Colchester first selectman hosts roundtable discussion about substance abuse

By Merja H. Lehtinen - ReminderNews
Colchester - posted Tue., Jan. 14, 2014
The roundtable discussion on substance abuse was called by First Selectman Gregg Schuster at the request of concerned parents and citizens. Photo by Merja H. Lehtinen.
The roundtable discussion on substance abuse was called by First Selectman Gregg Schuster at the request of concerned parents and citizens. Photo by Merja H. Lehtinen.

A roundtable discussion that included community leaders, family members impacted by drugs, and concerned citizens addressed the issue of illegal and prescription drugs on Jan. 9 at Colchester Town Hall. First Selectman Gregg Schuster called the meeting after several parents and town department heads, including the Youth Services director, brought the rising concern to his attention. More and more people of all ages are dying suddenly of drug overdoses, he said.

About 50 people in the audience listened to perspectives offered by officials of regional social services organizations, the police, schools, clergy, fire department EMTs, and parents. A father, who said his own daughter was an addict, pleaded with police to "arrest drug users" to get them into rehab. He acknowledged when his daughter did get help from an out-of-state rehabilitation program, he was appalled to learn five other young girls from Colchester were simultaneously enrolled.

Another parent wanted to ban drug paraphernalia, including tiny scales, bongs, pipes, and rolling papers from being sold at convenience stores in town. She asked the store owners “come to the table.”

Drugs are not a problem for just the schools, the police, or any one department, emphasized Schuster. It is a community-wide issue that merits open discussion in order to determine what the community standard is or should be. There were many varying opinions brought forth at this roundtable discussion, which Schuster said was just a first step in a broader conversation on how to deal with drugs in town.

Pastor Shirley Ellis of the Abundant Life Christian Fellowship Church said she believes the problem is "lack of faith, and the solution is Jesus Christ."  Ellis said she knows it may not be "politically correct" to state it that way, but she believes it is the root of the problem.

Youth Services Director Valerie Gaeto pleaded with parents to set a standard, starting with avoiding alcohol consumption at home and controlling prescription drugs, which are often taken directly from home medicine cabinets, misused, or even sold.

Superintendent of Schools Jeffry P. Mathieu emphasized the positive. A broad age range of students from fifth grade through high school seniors are taught a certified and comprehensive drug and alcohol prevention curriculum that works, he said. Mathieu read highlights of the comprehensive curriculum. This has led to a nearly 95 percent acceptance rate by seniors this year at Bacon Academy to commit to a substance-free, safe environment for a Senior Night and possibly other social events. That participation rate is high even among the growing numbers of schools that opt for drug- and alcohol-free “lock-in” events annually, Mathieu said.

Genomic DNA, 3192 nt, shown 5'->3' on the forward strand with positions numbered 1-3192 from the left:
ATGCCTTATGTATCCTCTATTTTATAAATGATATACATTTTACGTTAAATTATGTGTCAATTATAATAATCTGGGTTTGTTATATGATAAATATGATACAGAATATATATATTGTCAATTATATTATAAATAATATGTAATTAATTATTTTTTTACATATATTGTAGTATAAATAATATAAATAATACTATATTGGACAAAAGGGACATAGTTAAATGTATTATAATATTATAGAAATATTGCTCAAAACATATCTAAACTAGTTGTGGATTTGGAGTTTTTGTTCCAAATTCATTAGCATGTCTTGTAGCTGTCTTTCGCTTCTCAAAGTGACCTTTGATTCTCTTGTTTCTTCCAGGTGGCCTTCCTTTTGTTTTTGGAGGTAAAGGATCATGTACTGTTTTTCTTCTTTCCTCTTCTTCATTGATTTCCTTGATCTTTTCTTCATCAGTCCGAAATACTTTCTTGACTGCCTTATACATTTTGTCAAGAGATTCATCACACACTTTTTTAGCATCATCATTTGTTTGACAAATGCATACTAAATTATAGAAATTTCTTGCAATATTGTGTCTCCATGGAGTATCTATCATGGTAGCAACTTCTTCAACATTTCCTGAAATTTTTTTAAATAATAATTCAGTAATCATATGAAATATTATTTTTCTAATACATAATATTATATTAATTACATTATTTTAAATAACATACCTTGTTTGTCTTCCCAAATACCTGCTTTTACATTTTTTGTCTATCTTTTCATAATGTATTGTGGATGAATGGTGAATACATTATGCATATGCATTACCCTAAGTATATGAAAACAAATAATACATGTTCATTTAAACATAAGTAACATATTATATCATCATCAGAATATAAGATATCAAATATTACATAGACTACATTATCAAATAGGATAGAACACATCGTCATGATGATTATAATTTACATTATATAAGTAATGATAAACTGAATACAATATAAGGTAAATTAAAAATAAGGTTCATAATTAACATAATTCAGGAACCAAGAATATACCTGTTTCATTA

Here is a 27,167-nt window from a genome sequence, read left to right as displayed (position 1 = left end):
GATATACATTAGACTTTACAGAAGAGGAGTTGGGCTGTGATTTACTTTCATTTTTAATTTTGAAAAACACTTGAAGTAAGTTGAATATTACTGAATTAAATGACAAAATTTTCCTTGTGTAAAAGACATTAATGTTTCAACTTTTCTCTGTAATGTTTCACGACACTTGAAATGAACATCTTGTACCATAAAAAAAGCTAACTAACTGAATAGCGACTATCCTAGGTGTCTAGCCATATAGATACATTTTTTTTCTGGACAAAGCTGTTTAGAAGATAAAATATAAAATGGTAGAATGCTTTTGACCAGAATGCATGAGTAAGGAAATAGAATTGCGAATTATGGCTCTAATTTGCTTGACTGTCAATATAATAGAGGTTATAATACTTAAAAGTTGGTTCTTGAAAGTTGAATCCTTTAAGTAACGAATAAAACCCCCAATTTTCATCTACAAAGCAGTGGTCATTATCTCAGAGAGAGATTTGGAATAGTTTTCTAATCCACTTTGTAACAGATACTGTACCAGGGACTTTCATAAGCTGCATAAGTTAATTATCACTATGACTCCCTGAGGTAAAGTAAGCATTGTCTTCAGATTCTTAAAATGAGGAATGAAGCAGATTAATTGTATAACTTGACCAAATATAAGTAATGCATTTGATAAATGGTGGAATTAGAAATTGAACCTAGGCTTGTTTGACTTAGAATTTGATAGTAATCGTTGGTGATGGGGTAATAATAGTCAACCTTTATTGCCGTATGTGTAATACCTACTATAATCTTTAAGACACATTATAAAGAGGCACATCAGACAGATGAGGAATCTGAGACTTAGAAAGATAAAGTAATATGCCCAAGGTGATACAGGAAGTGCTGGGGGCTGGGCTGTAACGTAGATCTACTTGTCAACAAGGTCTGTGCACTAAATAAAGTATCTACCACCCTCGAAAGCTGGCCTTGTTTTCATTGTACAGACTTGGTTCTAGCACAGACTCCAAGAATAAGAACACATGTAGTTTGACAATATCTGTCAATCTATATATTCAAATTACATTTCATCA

Town resident Sgt. Robert Suchecki of the Colchester Police Department, who volunteers on various youth initiatives and as chairman of Youth and Social Services Commission, emphasized the need to recognize that, as with all criminal matters, civil rights matter. Like all law enforcement officers and public officials, he takes an oath to uphold the U.S. Constitution and the Constitution of the State of Connecticut, he said. The crisis has spurred some to call for less concern with the civil rights in lieu of tough consequences for illegal behaviors. Other citizens' groups nationwide are seeking to circumvent the due process, search and seizure, and equal rights clauses of 4th and 14th Amendments in order to go after drug traffickers, users and dealers more aggressively, he said. Still others seek to decriminalize marijuana use and possession, as prison populations increase and the demand for marijuana used for medical purposes grows. Medical marijuana, a controlled substance, is far different from street types contaminated with other mind-altering and dangerous chemicals, Suchecki pointed out. 

The civil rights issues have far-reaching consequences for society, said Suchecki. The answer, Suchecki and others emphasized, is at the community and family level, to prevent use, and to set a tone of acknowledging and avoiding the pitfalls of substance abuse.

Let us know what you think!
Please be as specific as possible.
Include your name and email if you would like a response back.
This question is for testing whether you are a human visitor and to prevent automated spam submissions.
Enter the code without spaces and pay attention to upper/lower case.